BOOK REVIEW:

If You Can’t Strangle ’em, Here’s How To Co-exist

by Alice Cherbonnier
SINCE STRANGLING ISN’T AN OPTION:

Dealing with Difficult People--
Common Problems and
Uncommon Solutions
by Sandra A. Crowe
1999: 261 pp., paperback, $13.95
New York: Penguin Putnam, Inc. (Perigee)

     EVER HAVE TO put up with a person who’s so difficult to deal with you’re stressed and anxious?It could be a family member, a boss, or a co-worker. You can’t get away from the person, but you feel you can’t put up with the situation another minute. Too often, it eats you up inside, or you lash out and make things worse.
       Sandra Crowe, a communications consultant with a degree in behavioral psychology, has made a career out of helping organizations and individuals work together under less stress, despite their differences.
       Through her work, she says, “I realized the number one reason people were stressed out was because of the people they were working with, not the work itself. They feel trapped, and need coping skills.” For them, she has written Since Strangling Isn’t an Option.
       She has found that anger is a major problem in relationships. The anger, she believes, often comes from unrealistic expectations. “They’re much higher today, probably due to greater technology,” she says. “We expect things to work, we expect meaning in our lives and in our jobs. We get these kinds of messages from the media. And a subtle resentment begins to build, and it turns to anger.”
       In 1998 alone, 1.7 million people were assaulted in the workplace. “I tell people, ‘You’ve got to align yourself with reality’,” she says. “There are unfulfilled promises when you go to work for an organization. They didn’t make those promises, like how long you would have a job, but you assume them. I tell people ‘You’re looking in the wrong place for happiness. But if you take the attitude that everything in your life ‘happens for a reason,’ you see opportunity in change.”
       She counsels people not to read into other people’s motives and behaviors. “We have no idea what another person’s life is like.”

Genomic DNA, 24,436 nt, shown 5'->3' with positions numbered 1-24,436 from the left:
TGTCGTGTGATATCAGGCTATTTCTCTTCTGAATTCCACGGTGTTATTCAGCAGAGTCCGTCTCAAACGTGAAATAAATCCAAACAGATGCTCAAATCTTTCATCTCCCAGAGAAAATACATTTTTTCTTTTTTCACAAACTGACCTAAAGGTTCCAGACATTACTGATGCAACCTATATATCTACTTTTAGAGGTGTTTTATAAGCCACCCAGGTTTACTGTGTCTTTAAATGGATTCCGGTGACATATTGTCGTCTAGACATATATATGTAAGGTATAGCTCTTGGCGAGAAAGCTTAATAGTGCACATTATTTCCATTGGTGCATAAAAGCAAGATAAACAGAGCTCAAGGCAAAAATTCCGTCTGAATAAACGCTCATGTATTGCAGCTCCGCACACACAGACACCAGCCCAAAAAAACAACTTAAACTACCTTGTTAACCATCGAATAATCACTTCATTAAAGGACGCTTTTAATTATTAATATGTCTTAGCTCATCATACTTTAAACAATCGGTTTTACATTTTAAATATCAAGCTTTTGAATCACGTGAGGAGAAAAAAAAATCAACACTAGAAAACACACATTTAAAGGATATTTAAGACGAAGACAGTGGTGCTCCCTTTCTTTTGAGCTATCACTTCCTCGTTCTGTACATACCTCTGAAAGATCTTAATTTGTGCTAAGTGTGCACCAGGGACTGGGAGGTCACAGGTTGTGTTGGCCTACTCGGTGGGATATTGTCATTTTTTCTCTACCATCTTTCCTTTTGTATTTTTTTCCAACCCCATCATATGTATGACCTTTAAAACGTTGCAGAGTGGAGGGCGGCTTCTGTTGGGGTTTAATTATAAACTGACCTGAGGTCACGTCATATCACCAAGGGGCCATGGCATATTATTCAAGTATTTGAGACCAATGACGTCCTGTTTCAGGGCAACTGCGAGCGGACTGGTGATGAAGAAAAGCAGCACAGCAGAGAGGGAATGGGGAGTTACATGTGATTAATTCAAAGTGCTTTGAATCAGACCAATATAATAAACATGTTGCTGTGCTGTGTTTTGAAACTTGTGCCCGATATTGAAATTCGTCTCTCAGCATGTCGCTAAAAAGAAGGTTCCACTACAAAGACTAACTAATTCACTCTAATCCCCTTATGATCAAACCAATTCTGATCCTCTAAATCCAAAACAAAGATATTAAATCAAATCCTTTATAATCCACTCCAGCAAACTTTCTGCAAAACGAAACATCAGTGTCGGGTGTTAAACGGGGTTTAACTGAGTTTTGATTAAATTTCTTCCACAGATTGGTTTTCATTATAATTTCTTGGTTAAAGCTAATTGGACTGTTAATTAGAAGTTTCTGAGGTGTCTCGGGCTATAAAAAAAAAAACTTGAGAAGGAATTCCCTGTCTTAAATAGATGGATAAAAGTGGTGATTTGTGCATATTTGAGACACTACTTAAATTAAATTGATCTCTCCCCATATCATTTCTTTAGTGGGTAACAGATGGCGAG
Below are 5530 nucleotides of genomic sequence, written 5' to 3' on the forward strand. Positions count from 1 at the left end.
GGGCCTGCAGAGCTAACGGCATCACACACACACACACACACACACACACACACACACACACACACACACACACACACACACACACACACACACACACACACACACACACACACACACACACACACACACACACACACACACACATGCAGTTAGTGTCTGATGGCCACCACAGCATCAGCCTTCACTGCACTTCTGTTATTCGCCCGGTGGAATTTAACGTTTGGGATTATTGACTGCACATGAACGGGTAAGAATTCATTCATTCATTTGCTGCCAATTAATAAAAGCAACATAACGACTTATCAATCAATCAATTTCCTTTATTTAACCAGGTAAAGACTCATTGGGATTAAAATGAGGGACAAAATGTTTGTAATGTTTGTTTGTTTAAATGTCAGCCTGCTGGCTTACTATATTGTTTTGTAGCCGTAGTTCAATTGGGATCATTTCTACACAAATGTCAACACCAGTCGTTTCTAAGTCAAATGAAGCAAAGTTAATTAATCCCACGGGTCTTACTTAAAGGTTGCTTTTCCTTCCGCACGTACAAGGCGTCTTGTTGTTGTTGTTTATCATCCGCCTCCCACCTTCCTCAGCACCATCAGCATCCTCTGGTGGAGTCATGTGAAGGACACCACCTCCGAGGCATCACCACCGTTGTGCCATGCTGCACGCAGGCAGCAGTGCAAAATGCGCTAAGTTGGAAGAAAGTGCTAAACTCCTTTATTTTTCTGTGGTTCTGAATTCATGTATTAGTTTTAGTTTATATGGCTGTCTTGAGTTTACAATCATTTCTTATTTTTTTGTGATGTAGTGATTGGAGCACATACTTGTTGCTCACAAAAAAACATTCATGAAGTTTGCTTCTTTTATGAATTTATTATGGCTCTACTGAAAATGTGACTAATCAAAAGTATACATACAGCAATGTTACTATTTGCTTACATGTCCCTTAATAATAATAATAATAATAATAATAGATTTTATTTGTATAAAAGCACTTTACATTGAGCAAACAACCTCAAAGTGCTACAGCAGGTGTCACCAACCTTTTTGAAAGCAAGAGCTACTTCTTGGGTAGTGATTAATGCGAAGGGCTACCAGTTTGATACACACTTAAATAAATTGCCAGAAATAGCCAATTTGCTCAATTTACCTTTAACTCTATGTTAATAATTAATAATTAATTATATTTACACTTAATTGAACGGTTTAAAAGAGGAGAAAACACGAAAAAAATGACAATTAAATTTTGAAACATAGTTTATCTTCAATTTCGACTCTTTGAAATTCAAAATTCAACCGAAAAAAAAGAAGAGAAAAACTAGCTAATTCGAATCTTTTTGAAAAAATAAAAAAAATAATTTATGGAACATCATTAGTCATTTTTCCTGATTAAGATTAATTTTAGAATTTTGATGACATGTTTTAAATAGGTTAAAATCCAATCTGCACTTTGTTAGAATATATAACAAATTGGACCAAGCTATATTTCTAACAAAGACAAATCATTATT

Another cause of anger is a feeling of powerlessness. “I suggest doing something, channeling anger in a positive way. Work out, tell a friend. Find outlets!”
       It had to be asked: With the expression “going postal” now in the national lexicon, what can be done to prevent it?
       It turns out that the U.S. Postal Service has been one of Ms. Crowe’s clients. The violent acting out, she believes, “is because they think nobody listens to them, or values what they say. So they get a gun.”
       What can be done to prevent such outbursts of rage? “If I worked at the USPO, I’d have a program where you could go and talk about concerns. I’d require everyone to go, and frame it as a gift. And I’d give them a coach to help them perform at a higher level.”
       And if it costs more? “Then make the stamps cost thirty-four cents,” she says with cheerful reasonableness.
       Suppose a person has a “toxic boss”? Ms. Crowe suggests strategies to work around the troubling person. “Do it without permission, and ask forgiveness,” she suggests. “Or go laterally in the organization for permission. If you have trouble, find someone who does have a good relationship with the boss and ask that person to accompany you to be a witness, or ask that person to ask in your behalf, to be your champion.”
       The book provides model situations that apply suggested techniques for handling different kinds of difficult people--whose personality types are billed as “snakes,” “apes,” “bees,” “lizards,” and so on.
       As with many self-help books, much of the information in Strangling seems like common sense. But unfortunately, common sense often is lacking when dealing with difficult people who make you see red. Ms. Crowe offers “thought-into-action” scenarios as guidelines for handling difficult situations.
       For example, if someone treats you like a child, don’t respond like a child. Conduct yourself like an adult, Ms. Crowe says, and chances are the difficult person will perceive you differently and stop being patronizing.
       This breezy book almost makes you look forward to dealing with difficult people, just to try out some of Ms. Crowe’s suggestions.
       The book would probably work best, though, if it were sent anonymously to the person you’d like to strangle.


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This story was published on November 3, 1999.